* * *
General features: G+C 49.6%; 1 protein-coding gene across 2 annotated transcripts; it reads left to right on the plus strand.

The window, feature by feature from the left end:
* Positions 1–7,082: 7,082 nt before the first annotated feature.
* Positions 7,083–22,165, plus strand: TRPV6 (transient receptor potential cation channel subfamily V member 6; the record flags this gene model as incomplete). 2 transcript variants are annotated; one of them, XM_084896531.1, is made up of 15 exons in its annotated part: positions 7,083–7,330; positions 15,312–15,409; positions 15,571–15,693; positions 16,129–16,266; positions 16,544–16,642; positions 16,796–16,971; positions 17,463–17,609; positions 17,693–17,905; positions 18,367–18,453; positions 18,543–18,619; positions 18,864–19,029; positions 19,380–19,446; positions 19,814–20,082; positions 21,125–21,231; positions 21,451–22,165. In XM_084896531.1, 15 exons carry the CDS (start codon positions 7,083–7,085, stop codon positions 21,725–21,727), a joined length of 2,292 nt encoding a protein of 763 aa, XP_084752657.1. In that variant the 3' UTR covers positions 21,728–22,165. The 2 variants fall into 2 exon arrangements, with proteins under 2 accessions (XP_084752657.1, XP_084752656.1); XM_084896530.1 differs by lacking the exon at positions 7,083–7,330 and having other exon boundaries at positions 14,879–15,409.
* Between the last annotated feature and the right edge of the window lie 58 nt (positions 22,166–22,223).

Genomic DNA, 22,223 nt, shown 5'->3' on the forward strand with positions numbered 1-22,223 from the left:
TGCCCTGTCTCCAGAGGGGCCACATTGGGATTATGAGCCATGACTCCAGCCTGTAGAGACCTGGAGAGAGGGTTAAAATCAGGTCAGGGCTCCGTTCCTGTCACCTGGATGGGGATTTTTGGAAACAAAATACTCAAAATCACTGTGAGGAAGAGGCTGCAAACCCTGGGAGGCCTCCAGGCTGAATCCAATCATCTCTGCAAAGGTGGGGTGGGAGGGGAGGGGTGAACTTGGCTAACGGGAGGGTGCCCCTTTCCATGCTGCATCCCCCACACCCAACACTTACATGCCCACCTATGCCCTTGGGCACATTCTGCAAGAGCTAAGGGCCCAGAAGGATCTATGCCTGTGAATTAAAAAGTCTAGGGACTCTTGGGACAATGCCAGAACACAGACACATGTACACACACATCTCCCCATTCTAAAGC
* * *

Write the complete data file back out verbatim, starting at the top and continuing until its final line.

General features: G+C 49.6%; 1 protein-coding gene across 2 annotated transcripts; it reads left to right on the plus strand.

The window, feature by feature from the left end:
* Positions 1–7,082: 7,082 nt before the first annotated feature.
* Positions 7,083–22,165, plus strand: TRPV6 (transient receptor potential cation channel subfamily V member 6; the record flags this gene model as incomplete). 2 transcript variants are annotated; one of them, XM_084896531.1, is made up of 15 exons in its annotated part: positions 7,083–7,330; positions 15,312–15,409; positions 15,571–15,693; positions 16,129–16,266; positions 16,544–16,642; positions 16,796–16,971; positions 17,463–17,609; positions 17,693–17,905; positions 18,367–18,453; positions 18,543–18,619; positions 18,864–19,029; positions 19,380–19,446; positions 19,814–20,082; positions 21,125–21,231; positions 21,451–22,165. In XM_084896531.1, 15 exons carry the CDS (start codon positions 7,083–7,085, stop codon positions 21,725–21,727), a joined length of 2,292 nt encoding a protein of 763 aa, XP_084752657.1. In that variant the 3' UTR covers positions 21,728–22,165. The 2 variants fall into 2 exon arrangements, with proteins under 2 accessions (XP_084752657.1, XP_084752656.1); XM_084896530.1 differs by lacking the exon at positions 7,083–7,330 and having other exon boundaries at positions 14,879–15,409.
* Between the last annotated feature and the right edge of the window lie 58 nt (positions 22,166–22,223).

Genomic DNA, 22,223 nt, shown 5'->3' on the forward strand with positions numbered 1-22,223 from the left:
TGCCCTGTCTCCAGAGGGGCCACATTGGGATTATGAGCCATGACTCCAGCCTGTAGAGACCTGGAGAGAGGGTTAAAATCAGGTCAGGGCTCCGTTCCTGTCACCTGGATGGGGATTTTTGGAAACAAAATACTCAAAATCACTGTGAGGAAGAGGCTGCAAACCCTGGGAGGCCTCCAGGCTGAATCCAATCATCTCTGCAAAGGTGGGGTGGGAGGGGAGGGGTGAACTTGGCTAACGGGAGGGTGCCCCTTTCCATGCTGCATCCCCCACACCCAACACTTACATGCCCACCTATGCCCTTGGGCACATTCTGCAAGAGCTAAGGGCCCAGAAGGATCTATGCCTGTGAATTAAAAAGTCTAGGGACTCTTGGGACAATGCCAGAACACAGACACATGTACACACACATCTCCCCATTCTAAAGC